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New program certifies the performance of existing buildings in the U.S.


New program certifies the performance of existing buildings in the U.S.

BREEAM USA, an offshoot of a program already in place in Europe, aims to ease the point of entry.  

By John Caulfield, Senior Editor | June 8, 2016

Certification programs have only scratched the surface of assessing the performance of existing buildings. A new certification program, BREEAM USA, hopes to change that by making it easier for owners and managers to find out where their buildings stand and how they can make improvements. Image: Pixabay

After more than two decades on the front lines of tracking and recognizing sustainable building practices, the U.S. Green Building Council’s LEED green building and certification programs have become ubiquitous standards for nonresidential construction, both in the United States and internationally.

Its rating system certifies 1.85 million sf of space every day in more than 160 countries. And it is indisputable that LEED has had a significant impact on how buildings are created and maintained. USGBC is now beginning to track carbon so it can quantify more specifically how new buildings address the Paris Agreement on climate change mitigation.

There are also more than 10,000 projects in the United States participating in LEED’s Existing Buildings (LEED EB) certification program, according to USGBC.

But the U.S. Energy Information Administration estimates there are nearly 6 million existing commercial buildings in the U.S. The vast majority hasn’t been certified. To explain why, property owners and managers often say that LEED EB is too expensive or cumbersome. Consequently, a large portion of America’s built environment still isn’t benchmarking its operational performance.

To fill that void, BRE, a U.K.-based authority on sustainability and building innovation solutions, today officially joins forces with BuildingWise, a U.S-based LEED certification consultant, to introduce a new certification program with an unwieldy name—the Building Research Establishment Environment Assessment Methodology (BREEAM)—to the United States.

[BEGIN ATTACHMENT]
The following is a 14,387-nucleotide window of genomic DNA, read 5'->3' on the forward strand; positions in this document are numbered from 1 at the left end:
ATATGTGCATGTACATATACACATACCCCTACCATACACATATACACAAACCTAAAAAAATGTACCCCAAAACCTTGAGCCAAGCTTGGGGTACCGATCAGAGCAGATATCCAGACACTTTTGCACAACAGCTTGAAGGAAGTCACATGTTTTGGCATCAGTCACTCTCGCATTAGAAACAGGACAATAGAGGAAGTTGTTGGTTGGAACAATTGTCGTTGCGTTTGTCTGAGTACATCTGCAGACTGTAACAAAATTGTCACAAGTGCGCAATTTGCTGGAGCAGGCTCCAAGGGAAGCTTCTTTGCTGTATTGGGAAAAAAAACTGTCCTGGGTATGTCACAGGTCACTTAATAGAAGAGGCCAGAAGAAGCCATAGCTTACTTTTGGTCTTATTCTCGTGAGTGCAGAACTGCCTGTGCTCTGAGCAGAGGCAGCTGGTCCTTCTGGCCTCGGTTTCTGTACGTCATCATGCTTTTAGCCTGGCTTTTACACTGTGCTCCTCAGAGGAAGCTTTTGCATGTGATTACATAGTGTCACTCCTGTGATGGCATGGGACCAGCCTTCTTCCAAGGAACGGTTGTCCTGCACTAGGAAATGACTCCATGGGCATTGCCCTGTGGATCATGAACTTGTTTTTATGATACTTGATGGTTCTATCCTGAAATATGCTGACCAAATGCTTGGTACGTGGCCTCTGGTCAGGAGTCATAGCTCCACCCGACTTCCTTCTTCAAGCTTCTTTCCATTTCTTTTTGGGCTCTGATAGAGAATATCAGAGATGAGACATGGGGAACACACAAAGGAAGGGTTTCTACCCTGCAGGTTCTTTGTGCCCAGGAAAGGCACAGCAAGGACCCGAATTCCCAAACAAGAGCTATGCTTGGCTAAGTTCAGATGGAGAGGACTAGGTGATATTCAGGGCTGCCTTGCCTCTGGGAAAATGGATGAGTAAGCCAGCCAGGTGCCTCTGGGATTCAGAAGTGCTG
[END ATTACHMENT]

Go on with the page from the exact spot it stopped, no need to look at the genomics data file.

BREEAM USA’s goal is to provide a simpler option for existing building owners, and at least get them started on the road toward certification. “We’re trying to get as many buildings into the system as possible to provide data,” explains Barry Giles, BuildingWise’s founder and CEO. BREEAM USA also launches its website today.

Property owners might be excused for asking themselves “where have I heard this before?” BREEAM USA’s arrival isn’t first time a competing certification program has claimed to be a smoother version of LEED. When Jerry Yudelson, P.E., became president of the Green Building Initiative (GBI) in 2014, he touted that group’s web-enabled Green Globes assessment and certification program as a “better, faster, [and] cheaper” alternative to LEED. GBI’s “Guiding Principles Compliance” certification system for existing buildings claims to minimize the assessment process and provide point-by-point recommendations for bringing a building to full compliance. Under this program GBI has certified 435 buildings in the U.S., and expects another 50 to earn certification within the next year, according to its Executive Director Vicki Worden.

“We welcome the arrival of BREEAM and look forward to working cooperatively with BRE and BuildingWise in encouraging adoption of best practices in existing buildings,” Worden says.

During an interview with BD+C, Wise, who is BREEAM USA’s CEO, and Niall Trafford, BRE’s COO and president of BREEAM USA, explained why they believe commercial building owners and managers might be more inclined toward their certification regimen.